I've been trying to install lpng142 on my fed 12 system. Seems like a problem to me. I get this error

[root@localhost lpng142]# ./configure
bash: ./configure: /bin/sh^M: bad interpreter: No such file or directory
[root@localhost lpng142]# 

How do I fix this? The /etc/fstab file:

# /etc/fstab
# Created by anaconda on Wed May 26 18:12:05 2010
# Accessible filesystems, by reference, are maintained under '/dev/disk'
# See man pages fstab(5), findfs(8), mount(8) and/or blkid(8) for more info
/dev/mapper/VolGroup-lv_root /                       ext4    defaults        1 1
UUID=ce67cf79-22c3-45d4-8374-bd0075617cc8 /boot                   ext4    
defaults        1 2
/dev/mapper/VolGroup-lv_swap swap                    swap    defaults        0 0
tmpfs                   /dev/shm                tmpfs   defaults        0 0
devpts                  /dev/pts                devpts  gid=5,mode=620  0 0
sysfs                   /sys                    sysfs   defaults        0 0
proc                    /proc                   proc    defaults        0 0

5 Answers

up vote 31 down vote accepted

Looks like you have a dos line ending file. The clue is the ^M

You need to re-save the file using Unix line endings.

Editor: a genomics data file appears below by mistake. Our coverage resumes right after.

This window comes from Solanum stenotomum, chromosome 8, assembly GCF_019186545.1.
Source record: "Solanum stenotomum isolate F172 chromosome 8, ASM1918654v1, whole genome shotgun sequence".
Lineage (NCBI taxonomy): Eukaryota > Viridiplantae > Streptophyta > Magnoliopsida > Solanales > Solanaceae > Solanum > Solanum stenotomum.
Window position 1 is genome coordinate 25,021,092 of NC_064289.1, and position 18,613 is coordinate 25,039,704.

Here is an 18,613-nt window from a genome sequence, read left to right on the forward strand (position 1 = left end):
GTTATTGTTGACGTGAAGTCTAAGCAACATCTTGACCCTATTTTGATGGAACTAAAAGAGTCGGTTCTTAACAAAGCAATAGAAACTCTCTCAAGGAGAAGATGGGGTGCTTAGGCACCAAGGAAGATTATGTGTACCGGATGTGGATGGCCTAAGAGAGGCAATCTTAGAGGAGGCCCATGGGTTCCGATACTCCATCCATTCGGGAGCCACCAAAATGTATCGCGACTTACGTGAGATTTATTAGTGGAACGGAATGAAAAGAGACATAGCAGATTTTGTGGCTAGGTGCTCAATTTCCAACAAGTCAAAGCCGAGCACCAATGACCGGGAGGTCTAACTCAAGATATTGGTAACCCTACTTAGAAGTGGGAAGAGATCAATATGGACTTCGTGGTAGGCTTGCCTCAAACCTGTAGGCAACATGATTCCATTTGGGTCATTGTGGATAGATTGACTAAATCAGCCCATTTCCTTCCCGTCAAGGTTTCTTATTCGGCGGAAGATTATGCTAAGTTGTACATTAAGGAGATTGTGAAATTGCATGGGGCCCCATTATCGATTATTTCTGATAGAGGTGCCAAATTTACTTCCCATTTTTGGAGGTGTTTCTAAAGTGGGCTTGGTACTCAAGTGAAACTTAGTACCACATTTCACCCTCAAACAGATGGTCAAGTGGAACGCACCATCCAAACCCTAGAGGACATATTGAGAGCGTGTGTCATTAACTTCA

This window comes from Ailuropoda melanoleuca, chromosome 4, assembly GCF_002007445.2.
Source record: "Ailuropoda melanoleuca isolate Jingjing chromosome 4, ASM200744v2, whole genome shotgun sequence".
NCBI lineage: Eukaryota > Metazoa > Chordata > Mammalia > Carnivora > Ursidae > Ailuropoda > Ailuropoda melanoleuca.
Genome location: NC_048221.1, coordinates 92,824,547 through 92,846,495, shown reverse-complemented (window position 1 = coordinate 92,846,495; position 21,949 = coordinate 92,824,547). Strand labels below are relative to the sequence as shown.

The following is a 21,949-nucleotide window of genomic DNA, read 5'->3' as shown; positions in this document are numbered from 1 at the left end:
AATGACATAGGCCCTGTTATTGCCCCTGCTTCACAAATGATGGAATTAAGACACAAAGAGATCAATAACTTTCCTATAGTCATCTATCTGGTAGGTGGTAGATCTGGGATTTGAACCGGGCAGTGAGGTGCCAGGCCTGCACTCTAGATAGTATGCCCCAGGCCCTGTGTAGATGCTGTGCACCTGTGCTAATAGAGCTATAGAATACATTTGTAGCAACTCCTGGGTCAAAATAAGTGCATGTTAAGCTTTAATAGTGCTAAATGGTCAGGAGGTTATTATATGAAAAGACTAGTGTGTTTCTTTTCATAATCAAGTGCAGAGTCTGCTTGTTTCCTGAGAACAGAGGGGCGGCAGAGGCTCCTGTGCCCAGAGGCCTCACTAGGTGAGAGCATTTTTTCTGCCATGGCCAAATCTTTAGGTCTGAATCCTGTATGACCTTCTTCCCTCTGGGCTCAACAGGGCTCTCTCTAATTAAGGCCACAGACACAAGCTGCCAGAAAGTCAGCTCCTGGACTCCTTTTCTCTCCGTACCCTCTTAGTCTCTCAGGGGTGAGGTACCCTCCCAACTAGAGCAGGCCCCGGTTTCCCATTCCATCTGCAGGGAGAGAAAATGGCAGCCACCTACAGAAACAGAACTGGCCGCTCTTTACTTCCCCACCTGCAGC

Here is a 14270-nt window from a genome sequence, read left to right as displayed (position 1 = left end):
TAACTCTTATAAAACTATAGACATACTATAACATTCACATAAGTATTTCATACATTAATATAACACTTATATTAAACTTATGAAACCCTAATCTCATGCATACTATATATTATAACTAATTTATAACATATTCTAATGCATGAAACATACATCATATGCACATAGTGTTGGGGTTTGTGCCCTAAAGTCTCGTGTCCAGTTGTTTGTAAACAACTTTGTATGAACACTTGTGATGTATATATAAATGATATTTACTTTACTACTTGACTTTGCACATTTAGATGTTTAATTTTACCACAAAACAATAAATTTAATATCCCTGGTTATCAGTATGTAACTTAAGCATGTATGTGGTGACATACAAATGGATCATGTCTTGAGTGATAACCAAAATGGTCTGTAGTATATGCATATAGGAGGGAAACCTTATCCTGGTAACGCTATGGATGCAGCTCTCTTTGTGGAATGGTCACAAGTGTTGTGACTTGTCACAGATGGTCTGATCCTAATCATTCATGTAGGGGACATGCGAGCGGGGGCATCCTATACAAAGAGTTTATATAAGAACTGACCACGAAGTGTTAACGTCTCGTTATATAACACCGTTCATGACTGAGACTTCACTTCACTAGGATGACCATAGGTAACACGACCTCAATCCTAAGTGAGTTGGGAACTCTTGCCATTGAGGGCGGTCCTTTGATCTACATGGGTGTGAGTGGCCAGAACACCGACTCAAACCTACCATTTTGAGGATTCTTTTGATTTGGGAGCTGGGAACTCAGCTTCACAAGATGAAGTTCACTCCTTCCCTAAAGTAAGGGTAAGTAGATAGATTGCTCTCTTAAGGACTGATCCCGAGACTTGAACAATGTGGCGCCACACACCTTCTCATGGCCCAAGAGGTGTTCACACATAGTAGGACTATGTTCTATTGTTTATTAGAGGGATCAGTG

You might have a dos2unix command line utility that will also do this for you.

Yes, the ^M kinda seemed weird. I did see this dos2unix configure suggestion somewhere in the net, but didn't wanna run into other problems. Okay, fingers crossed, i'll give it a try :) Thanks for the quick replies, Konerak and Richard – Vineeth May 27 '10 at 12:30
Thank you! I couldn't figure out why my cron job stopped working... That fixed it, but I don't remember editing it in Windows. – RegionalC Oct 26 at 19:24

To fix, open your script with vi or vim and enter in vi command mode (key ESC), then type this:

:set fileformat=unix

Finally save it

:x! or :wq!


Your configure file contains CRLF line endings (windows style) instead of simple LF line endings (unix style). Did you transfer it using FTP mode ASCII from Windows?

You can use

dos2unix configure

to fix this, or open it in vi and use :%s/^M//g; to substitute them all (use CTRL+V, CTRL+M to get the ^M)

Nope, I did use linux to download the .gz file. No idea how CRLF got there. – Vineeth May 27 '10 at 12:33
vim search and replace that's easier to type: %s/r$//g – glenn jackman May 27 '10 at 15:35

Or if you want to do this with a script:

sed -i 's/r//' filename

If you're on OS X, you can change line endings in XCode by opening the file and selecting the

View -> Text -> Line Endings -> Unix

menu item, then Save. This is for XCode 3.x. Probably something similar in XCode 4.


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